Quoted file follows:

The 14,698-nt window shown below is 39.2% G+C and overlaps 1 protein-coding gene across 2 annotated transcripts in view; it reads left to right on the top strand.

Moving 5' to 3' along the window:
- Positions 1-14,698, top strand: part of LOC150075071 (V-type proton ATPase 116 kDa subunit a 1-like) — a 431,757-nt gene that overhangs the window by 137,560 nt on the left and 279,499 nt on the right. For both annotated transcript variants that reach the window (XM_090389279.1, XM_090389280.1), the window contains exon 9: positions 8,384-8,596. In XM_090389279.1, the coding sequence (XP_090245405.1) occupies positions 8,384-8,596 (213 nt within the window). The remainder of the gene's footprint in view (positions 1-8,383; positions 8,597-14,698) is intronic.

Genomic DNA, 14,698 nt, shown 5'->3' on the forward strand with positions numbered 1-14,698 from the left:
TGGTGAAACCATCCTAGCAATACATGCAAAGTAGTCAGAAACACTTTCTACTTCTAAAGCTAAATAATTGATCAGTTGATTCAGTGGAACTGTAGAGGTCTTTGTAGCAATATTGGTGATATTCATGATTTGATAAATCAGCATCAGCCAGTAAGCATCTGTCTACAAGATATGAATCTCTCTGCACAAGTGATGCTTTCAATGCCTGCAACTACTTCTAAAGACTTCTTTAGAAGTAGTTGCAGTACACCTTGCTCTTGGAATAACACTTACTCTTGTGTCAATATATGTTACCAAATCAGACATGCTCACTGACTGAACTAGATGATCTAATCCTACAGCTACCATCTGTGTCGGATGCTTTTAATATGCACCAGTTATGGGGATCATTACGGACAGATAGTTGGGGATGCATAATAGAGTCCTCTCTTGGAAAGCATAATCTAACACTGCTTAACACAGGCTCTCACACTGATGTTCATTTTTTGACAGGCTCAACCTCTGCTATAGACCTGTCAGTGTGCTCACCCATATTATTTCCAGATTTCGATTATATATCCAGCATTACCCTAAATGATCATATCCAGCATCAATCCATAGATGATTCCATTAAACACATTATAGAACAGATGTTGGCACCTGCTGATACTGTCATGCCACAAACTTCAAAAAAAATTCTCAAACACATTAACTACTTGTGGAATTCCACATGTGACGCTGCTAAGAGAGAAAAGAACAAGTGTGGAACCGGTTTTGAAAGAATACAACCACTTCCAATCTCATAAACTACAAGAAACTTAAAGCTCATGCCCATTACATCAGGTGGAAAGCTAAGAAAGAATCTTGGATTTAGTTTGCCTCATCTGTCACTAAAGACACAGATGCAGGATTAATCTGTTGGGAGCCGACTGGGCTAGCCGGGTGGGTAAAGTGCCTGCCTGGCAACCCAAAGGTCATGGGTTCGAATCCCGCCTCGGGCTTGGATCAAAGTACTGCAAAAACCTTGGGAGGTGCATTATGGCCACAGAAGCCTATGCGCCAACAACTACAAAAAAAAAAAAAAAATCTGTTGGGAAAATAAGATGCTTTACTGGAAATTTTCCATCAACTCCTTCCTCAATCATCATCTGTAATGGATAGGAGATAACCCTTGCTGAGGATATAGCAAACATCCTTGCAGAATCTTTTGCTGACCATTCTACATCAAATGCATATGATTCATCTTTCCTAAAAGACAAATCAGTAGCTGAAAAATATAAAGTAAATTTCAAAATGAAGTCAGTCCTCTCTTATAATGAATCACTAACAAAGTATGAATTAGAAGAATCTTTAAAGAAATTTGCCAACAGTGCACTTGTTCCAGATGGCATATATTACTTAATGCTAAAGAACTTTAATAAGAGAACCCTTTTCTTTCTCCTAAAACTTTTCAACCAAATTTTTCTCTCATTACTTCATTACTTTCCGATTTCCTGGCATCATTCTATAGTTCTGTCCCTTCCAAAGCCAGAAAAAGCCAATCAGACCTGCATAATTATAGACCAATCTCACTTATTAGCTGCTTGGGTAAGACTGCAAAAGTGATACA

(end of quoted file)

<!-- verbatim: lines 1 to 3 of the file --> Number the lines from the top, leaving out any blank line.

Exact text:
The 14,698-nt window shown below is 39.2% G+C and overlaps 1 protein-coding gene across 2 annotated transcripts in view; it reads left to right on the top strand.

Moving 5' to 3' along the window:
- Positions 1-14,698, top strand: part of LOC150075071 (V-type proton ATPase 116 kDa subunit a 1-like) — a 431,757-nt gene that overhangs the window by 137,560 nt on the left and 279,499 nt on the right. For both annotated transcript variants that reach the window (XM_090389279.1, XM_090389280.1), the window contains exon 9: positions 8,384-8,596. In XM_090389279.1, the coding sequence (XP_090245405.1) occupies positions 8,384-8,596 (213 nt within the window). The remainder of the gene's footprint in view (positions 1-8,383; positions 8,597-14,698) is intronic.